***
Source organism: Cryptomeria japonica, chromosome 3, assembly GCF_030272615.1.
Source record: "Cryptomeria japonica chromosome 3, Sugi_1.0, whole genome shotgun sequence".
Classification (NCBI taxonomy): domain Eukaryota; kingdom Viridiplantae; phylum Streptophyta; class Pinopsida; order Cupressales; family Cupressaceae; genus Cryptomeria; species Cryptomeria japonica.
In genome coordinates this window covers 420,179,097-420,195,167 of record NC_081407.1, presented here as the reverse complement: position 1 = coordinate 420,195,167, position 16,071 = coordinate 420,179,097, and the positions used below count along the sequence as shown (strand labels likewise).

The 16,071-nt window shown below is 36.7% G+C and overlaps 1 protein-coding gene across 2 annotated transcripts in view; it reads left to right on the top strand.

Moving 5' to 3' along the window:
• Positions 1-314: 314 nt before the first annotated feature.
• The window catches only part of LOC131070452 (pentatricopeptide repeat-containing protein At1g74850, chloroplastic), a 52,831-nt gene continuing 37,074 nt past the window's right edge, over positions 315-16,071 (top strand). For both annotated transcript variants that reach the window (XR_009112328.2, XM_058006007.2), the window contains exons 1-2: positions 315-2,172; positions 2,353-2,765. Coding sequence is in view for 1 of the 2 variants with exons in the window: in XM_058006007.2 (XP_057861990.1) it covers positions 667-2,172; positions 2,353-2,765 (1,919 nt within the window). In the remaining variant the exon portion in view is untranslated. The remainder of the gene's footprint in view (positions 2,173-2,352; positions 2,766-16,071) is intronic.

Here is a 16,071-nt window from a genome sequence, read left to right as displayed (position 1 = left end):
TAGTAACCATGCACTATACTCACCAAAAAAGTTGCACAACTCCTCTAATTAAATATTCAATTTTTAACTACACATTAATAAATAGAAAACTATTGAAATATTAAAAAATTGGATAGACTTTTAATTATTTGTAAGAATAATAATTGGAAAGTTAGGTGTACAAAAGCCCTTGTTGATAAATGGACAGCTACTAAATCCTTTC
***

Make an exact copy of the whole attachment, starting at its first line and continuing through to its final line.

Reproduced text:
Source organism: Cryptomeria japonica, chromosome 3, assembly GCF_030272615.1.
Source record: "Cryptomeria japonica chromosome 3, Sugi_1.0, whole genome shotgun sequence".
Classification (NCBI taxonomy): domain Eukaryota; kingdom Viridiplantae; phylum Streptophyta; class Pinopsida; order Cupressales; family Cupressaceae; genus Cryptomeria; species Cryptomeria japonica.
In genome coordinates this window covers 420,179,097-420,195,167 of record NC_081407.1, presented here as the reverse complement: position 1 = coordinate 420,195,167, position 16,071 = coordinate 420,179,097, and the positions used below count along the sequence as shown (strand labels likewise).

The 16,071-nt window shown below is 36.7% G+C and overlaps 1 protein-coding gene across 2 annotated transcripts in view; it reads left to right on the top strand.

Moving 5' to 3' along the window:
• Positions 1-314: 314 nt before the first annotated feature.
• The window catches only part of LOC131070452 (pentatricopeptide repeat-containing protein At1g74850, chloroplastic), a 52,831-nt gene continuing 37,074 nt past the window's right edge, over positions 315-16,071 (top strand). For both annotated transcript variants that reach the window (XR_009112328.2, XM_058006007.2), the window contains exons 1-2: positions 315-2,172; positions 2,353-2,765. Coding sequence is in view for 1 of the 2 variants with exons in the window: in XM_058006007.2 (XP_057861990.1) it covers positions 667-2,172; positions 2,353-2,765 (1,919 nt within the window). In the remaining variant the exon portion in view is untranslated. The remainder of the gene's footprint in view (positions 2,173-2,352; positions 2,766-16,071) is intronic.

Here is a 16,071-nt window from a genome sequence, read left to right as displayed (position 1 = left end):
TAGTAACCATGCACTATACTCACCAAAAAAGTTGCACAACTCCTCTAATTAAATATTCAATTTTTAACTACACATTAATAAATAGAAAACTATTGAAATATTAAAAAATTGGATAGACTTTTAATTATTTGTAAGAATAATAATTGGAAAGTTAGGTGTACAAAAGCCCTTGTTGATAAATGGACAGCTACTAAATCCTTTC